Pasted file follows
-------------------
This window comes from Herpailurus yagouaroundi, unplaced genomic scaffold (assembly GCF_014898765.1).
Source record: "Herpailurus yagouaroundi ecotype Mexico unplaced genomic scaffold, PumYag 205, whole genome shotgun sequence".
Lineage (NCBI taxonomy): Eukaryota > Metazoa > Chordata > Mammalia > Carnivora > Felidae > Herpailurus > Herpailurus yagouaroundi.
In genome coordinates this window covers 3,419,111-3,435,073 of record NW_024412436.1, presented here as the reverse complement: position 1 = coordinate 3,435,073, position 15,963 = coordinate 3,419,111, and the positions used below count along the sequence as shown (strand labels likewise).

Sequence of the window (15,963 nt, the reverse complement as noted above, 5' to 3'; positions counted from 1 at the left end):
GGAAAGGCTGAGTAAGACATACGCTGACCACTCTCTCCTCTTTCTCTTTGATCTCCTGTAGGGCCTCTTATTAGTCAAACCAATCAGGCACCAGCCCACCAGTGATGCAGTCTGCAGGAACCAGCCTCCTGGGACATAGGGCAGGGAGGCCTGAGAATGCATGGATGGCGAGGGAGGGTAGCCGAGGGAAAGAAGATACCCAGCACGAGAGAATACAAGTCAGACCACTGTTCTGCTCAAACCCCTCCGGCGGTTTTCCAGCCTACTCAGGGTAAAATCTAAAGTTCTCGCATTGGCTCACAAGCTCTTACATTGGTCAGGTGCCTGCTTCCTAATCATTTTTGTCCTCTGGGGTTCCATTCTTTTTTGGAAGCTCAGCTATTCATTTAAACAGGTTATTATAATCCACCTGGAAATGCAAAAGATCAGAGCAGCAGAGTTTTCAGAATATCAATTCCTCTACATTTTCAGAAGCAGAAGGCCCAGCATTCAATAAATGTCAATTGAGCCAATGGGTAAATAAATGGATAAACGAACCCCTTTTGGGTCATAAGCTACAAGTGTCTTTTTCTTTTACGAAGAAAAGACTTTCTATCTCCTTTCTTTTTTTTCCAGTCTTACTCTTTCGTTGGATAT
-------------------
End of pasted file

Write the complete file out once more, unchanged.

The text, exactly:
This window comes from Herpailurus yagouaroundi, unplaced genomic scaffold (assembly GCF_014898765.1).
Source record: "Herpailurus yagouaroundi ecotype Mexico unplaced genomic scaffold, PumYag 205, whole genome shotgun sequence".
Lineage (NCBI taxonomy): Eukaryota > Metazoa > Chordata > Mammalia > Carnivora > Felidae > Herpailurus > Herpailurus yagouaroundi.
In genome coordinates this window covers 3,419,111-3,435,073 of record NW_024412436.1, presented here as the reverse complement: position 1 = coordinate 3,435,073, position 15,963 = coordinate 3,419,111, and the positions used below count along the sequence as shown (strand labels likewise).

Sequence of the window (15,963 nt, the reverse complement as noted above, 5' to 3'; positions counted from 1 at the left end):
GGAAAGGCTGAGTAAGACATACGCTGACCACTCTCTCCTCTTTCTCTTTGATCTCCTGTAGGGCCTCTTATTAGTCAAACCAATCAGGCACCAGCCCACCAGTGATGCAGTCTGCAGGAACCAGCCTCCTGGGACATAGGGCAGGGAGGCCTGAGAATGCATGGATGGCGAGGGAGGGTAGCCGAGGGAAAGAAGATACCCAGCACGAGAGAATACAAGTCAGACCACTGTTCTGCTCAAACCCCTCCGGCGGTTTTCCAGCCTACTCAGGGTAAAATCTAAAGTTCTCGCATTGGCTCACAAGCTCTTACATTGGTCAGGTGCCTGCTTCCTAATCATTTTTGTCCTCTGGGGTTCCATTCTTTTTTGGAAGCTCAGCTATTCATTTAAACAGGTTATTATAATCCACCTGGAAATGCAAAAGATCAGAGCAGCAGAGTTTTCAGAATATCAATTCCTCTACATTTTCAGAAGCAGAAGGCCCAGCATTCAATAAATGTCAATTGAGCCAATGGGTAAATAAATGGATAAACGAACCCCTTTTGGGTCATAAGCTACAAGTGTCTTTTTCTTTTACGAAGAAAAGACTTTCTATCTCCTTTCTTTTTTTTCCAGTCTTACTCTTTCGTTGGATAT